Abstract:  In the ventral premotor cortex (area F5) of the monkey there are neurons that discharge both when the monkey performs specific motor actions and when it observes another individual performing a similar action (mirror neurons). Previous studies on mirror neurons concerned hand actions. Here, we describe the mirror responses of F5 neurons that motorically code mouth actions. The results showed that about one-third of mouth motor neurons also discharge when the monkey observes another individual performing mouth actions. The majority of these ‘mouth mirror neurons’ become active during the execution and observation of mouth actions related to ingestive functions such as grasping, sucking or breaking food. Another population of mouth mirror neurons also discharges during the execution of ingestive actions, but the most effective visual stimuli in triggering them are communicative mouth gestures (e.g. lip smacking). Some also fire when the monkey makes communicative gestures. These findings extend the notion of mirror system from hand to mouth action and suggest that area F5, the area considered to be the homologue of human Broca’s area, is also involved in communicative functions. [Accessed Mar 2015. http://www.uni-muenster.de/imperia/md/content/psyifp/aeechterhoff/wintersemester2011-12/vorlesungkommperskonflikt/ferrari_mirrorneuronsmonkey_eurjourneuro_2003.pdf]

One recent discovery that has been made by researchers in Italy, in Parma, by Giacomo Rizzolatti and his colleagues, is a group of neurons called mirror neurons, which are on the front of the brain in the frontal lobes. But what Rizzolatti found was a subset of these neurons, maybe about 20 percent of them, will also firewhen I'm looking at somebody else performing the same action. So, here is a neuron that fires when I reach and grab something, but it also fires when I watch Joe reaching and grabbing something. And this is truly astonishing. Because it's as though this neuron is adopting the other person's point of view. It's almost as though it's performing a virtual reality simulation of the other person's action. [Accessed Mar 2015.  http://www.ted.com/talks/vs_ramachandran_the_neurons_that_shaped_civilization/transcript?language=en]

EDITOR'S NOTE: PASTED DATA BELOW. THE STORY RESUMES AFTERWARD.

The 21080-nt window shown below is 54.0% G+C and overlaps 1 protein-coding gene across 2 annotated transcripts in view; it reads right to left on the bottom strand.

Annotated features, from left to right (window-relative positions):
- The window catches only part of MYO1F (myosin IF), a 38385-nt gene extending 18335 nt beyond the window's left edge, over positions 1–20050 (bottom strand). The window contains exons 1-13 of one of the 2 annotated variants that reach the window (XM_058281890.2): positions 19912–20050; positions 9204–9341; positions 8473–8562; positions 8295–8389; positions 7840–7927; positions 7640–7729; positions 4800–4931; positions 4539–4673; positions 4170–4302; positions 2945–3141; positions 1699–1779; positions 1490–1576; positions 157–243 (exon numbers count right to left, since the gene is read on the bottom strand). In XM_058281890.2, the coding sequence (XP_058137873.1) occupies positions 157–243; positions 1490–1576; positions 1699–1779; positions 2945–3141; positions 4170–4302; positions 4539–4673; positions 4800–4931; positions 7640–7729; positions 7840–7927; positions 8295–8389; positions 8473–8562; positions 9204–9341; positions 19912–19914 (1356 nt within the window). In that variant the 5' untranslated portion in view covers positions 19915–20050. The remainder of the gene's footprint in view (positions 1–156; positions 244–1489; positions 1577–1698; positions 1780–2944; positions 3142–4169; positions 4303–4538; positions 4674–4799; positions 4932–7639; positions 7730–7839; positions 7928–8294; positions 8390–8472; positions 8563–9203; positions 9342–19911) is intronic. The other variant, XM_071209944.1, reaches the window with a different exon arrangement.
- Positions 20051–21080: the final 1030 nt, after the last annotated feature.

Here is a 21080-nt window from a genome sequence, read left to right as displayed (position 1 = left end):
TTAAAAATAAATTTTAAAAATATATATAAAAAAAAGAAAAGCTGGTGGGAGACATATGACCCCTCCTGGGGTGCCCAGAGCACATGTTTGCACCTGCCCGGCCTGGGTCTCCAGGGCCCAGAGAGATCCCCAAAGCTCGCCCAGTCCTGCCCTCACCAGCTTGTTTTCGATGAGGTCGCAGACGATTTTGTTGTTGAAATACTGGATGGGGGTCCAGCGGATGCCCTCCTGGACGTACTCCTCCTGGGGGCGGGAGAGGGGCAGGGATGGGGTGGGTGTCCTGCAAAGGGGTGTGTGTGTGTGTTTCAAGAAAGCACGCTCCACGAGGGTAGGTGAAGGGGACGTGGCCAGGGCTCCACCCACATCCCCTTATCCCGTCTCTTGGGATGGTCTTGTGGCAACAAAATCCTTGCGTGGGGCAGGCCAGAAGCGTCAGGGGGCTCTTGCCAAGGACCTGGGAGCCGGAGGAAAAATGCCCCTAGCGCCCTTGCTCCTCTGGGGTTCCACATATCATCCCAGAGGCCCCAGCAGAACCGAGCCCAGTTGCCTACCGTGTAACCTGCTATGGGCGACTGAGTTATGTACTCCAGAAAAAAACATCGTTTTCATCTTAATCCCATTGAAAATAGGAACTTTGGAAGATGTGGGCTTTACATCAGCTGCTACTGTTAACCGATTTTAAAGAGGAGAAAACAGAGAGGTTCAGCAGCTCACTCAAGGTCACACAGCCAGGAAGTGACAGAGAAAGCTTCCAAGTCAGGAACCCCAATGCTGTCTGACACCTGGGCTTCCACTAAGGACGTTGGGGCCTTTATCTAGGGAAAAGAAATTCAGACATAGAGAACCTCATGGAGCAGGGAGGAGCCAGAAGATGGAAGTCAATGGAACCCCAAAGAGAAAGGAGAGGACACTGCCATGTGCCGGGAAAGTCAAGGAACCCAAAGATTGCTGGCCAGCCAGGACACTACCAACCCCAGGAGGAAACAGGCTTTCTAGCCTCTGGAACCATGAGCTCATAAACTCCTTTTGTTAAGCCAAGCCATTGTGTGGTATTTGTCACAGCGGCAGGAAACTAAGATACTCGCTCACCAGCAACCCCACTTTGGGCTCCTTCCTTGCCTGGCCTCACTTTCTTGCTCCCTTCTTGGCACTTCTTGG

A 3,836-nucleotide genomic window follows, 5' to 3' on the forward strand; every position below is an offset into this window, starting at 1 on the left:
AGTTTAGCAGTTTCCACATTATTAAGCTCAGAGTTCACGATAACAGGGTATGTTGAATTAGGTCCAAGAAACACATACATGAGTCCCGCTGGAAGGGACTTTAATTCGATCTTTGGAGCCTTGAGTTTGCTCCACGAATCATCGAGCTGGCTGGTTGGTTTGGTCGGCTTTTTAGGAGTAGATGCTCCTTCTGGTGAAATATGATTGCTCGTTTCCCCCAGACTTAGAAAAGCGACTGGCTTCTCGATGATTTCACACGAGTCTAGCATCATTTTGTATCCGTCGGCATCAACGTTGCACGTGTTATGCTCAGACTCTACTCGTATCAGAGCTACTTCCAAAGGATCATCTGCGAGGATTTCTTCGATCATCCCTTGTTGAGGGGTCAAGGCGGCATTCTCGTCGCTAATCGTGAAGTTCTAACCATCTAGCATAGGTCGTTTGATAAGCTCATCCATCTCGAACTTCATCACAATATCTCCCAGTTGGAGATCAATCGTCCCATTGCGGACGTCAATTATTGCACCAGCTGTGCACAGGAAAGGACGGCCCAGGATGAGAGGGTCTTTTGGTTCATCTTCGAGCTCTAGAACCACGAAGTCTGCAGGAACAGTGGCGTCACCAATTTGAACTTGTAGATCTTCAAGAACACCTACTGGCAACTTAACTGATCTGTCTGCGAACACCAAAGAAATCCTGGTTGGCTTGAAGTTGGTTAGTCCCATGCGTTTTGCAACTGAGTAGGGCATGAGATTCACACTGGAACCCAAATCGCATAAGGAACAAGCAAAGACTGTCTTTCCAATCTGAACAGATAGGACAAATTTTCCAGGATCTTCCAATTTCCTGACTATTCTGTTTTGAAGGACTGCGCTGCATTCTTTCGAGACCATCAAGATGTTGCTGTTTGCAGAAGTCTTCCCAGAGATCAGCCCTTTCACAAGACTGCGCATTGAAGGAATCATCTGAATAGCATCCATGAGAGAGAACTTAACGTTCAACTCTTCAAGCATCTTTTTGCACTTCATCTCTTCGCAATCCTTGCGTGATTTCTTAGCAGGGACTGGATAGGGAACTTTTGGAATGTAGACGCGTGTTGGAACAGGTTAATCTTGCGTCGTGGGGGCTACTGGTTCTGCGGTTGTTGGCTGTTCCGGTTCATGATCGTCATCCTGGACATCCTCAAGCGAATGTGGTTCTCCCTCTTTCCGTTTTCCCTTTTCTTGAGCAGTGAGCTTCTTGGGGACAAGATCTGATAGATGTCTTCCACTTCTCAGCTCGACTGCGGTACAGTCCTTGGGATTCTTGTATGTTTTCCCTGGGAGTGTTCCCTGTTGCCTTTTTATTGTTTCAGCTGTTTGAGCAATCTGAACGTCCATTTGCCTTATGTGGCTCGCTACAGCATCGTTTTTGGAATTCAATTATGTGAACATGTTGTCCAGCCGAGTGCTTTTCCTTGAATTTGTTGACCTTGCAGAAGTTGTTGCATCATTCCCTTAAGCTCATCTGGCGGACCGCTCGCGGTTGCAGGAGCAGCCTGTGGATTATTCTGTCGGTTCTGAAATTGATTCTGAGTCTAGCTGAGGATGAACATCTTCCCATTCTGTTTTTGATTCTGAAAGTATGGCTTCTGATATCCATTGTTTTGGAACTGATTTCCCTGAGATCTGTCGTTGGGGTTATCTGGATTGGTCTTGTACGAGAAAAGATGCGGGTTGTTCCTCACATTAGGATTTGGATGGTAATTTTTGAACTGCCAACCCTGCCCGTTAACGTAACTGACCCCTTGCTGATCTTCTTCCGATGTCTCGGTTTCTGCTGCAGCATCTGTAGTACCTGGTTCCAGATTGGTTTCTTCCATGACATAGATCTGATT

Mirror neurons are a type of brain cell that respond equally when we perform an action and when we witness someone else perform the same action. They were first discovered in the early 1990s, when a team of Italian researchers found individual neurons in the brains of macaque monkeys that fired both when the monkeys grabbed an object and also when the monkeys watched another primate grab the same object.

Neuroscientist Giacomo Rizzolatti, MD, who with his colleagues at the University of Parma first identified mirror neurons, says that the neurons could help explain how and why we "read" other people's minds and feel empathy for them. If watching an action and performing that action can activate the same parts of the brain in monkeys--down to a single neuron--then it makes sense that watching an action and performing an action could also elicit the same feelings in people. [Accessed Mar 2015. http://www.apa.org/monitor/oct05/mirror.aspx]